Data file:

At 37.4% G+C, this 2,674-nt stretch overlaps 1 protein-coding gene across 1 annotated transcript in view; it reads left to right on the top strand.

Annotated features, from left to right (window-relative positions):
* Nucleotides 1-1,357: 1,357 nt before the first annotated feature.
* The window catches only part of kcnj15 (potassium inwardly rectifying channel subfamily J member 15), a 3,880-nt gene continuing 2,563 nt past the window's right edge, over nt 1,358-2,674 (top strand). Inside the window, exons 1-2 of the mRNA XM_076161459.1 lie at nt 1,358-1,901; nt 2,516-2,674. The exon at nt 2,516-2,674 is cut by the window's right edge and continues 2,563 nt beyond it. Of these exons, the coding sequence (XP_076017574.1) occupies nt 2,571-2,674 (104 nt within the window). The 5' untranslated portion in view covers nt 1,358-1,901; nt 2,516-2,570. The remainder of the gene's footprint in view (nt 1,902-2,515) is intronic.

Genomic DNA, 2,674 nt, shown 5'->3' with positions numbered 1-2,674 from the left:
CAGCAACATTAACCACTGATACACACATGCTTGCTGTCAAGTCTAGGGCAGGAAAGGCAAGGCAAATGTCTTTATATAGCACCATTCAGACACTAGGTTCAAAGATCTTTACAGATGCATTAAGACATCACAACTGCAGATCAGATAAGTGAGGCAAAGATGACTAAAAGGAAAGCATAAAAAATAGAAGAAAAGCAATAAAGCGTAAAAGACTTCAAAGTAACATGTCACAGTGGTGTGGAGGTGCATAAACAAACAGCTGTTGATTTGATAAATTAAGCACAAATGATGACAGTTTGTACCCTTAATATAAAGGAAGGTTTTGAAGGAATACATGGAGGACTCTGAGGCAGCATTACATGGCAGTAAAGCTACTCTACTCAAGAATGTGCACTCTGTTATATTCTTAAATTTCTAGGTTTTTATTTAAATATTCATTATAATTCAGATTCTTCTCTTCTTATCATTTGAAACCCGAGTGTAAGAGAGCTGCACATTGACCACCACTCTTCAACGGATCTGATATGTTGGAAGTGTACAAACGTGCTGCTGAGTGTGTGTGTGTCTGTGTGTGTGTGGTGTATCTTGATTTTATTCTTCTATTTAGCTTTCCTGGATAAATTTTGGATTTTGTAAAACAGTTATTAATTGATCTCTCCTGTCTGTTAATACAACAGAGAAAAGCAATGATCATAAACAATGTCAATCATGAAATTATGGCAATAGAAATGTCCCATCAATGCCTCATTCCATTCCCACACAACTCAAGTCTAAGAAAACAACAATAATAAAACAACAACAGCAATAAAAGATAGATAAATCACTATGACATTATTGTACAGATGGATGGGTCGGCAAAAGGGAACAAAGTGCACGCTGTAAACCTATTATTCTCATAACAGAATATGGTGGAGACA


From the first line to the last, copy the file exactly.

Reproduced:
At 37.4% G+C, this 2,674-nt stretch overlaps 1 protein-coding gene across 1 annotated transcript in view; it reads left to right on the top strand.

Annotated features, from left to right (window-relative positions):
* Nucleotides 1-1,357: 1,357 nt before the first annotated feature.
* The window catches only part of kcnj15 (potassium inwardly rectifying channel subfamily J member 15), a 3,880-nt gene continuing 2,563 nt past the window's right edge, over nt 1,358-2,674 (top strand). Inside the window, exons 1-2 of the mRNA XM_076161459.1 lie at nt 1,358-1,901; nt 2,516-2,674. The exon at nt 2,516-2,674 is cut by the window's right edge and continues 2,563 nt beyond it. Of these exons, the coding sequence (XP_076017574.1) occupies nt 2,571-2,674 (104 nt within the window). The 5' untranslated portion in view covers nt 1,358-1,901; nt 2,516-2,570. The remainder of the gene's footprint in view (nt 1,902-2,515) is intronic.

Genomic DNA, 2,674 nt, shown 5'->3' with positions numbered 1-2,674 from the left:
CAGCAACATTAACCACTGATACACACATGCTTGCTGTCAAGTCTAGGGCAGGAAAGGCAAGGCAAATGTCTTTATATAGCACCATTCAGACACTAGGTTCAAAGATCTTTACAGATGCATTAAGACATCACAACTGCAGATCAGATAAGTGAGGCAAAGATGACTAAAAGGAAAGCATAAAAAATAGAAGAAAAGCAATAAAGCGTAAAAGACTTCAAAGTAACATGTCACAGTGGTGTGGAGGTGCATAAACAAACAGCTGTTGATTTGATAAATTAAGCACAAATGATGACAGTTTGTACCCTTAATATAAAGGAAGGTTTTGAAGGAATACATGGAGGACTCTGAGGCAGCATTACATGGCAGTAAAGCTACTCTACTCAAGAATGTGCACTCTGTTATATTCTTAAATTTCTAGGTTTTTATTTAAATATTCATTATAATTCAGATTCTTCTCTTCTTATCATTTGAAACCCGAGTGTAAGAGAGCTGCACATTGACCACCACTCTTCAACGGATCTGATATGTTGGAAGTGTACAAACGTGCTGCTGAGTGTGTGTGTGTCTGTGTGTGTGTGGTGTATCTTGATTTTATTCTTCTATTTAGCTTTCCTGGATAAATTTTGGATTTTGTAAAACAGTTATTAATTGATCTCTCCTGTCTGTTAATACAACAGAGAAAAGCAATGATCATAAACAATGTCAATCATGAAATTATGGCAATAGAAATGTCCCATCAATGCCTCATTCCATTCCCACACAACTCAAGTCTAAGAAAACAACAATAATAAAACAACAACAGCAATAAAAGATAGATAAATCACTATGACATTATTGTACAGATGGATGGGTCGGCAAAAGGGAACAAAGTGCACGCTGTAAACCTATTATTCTCATAACAGAATATGGTGGAGACA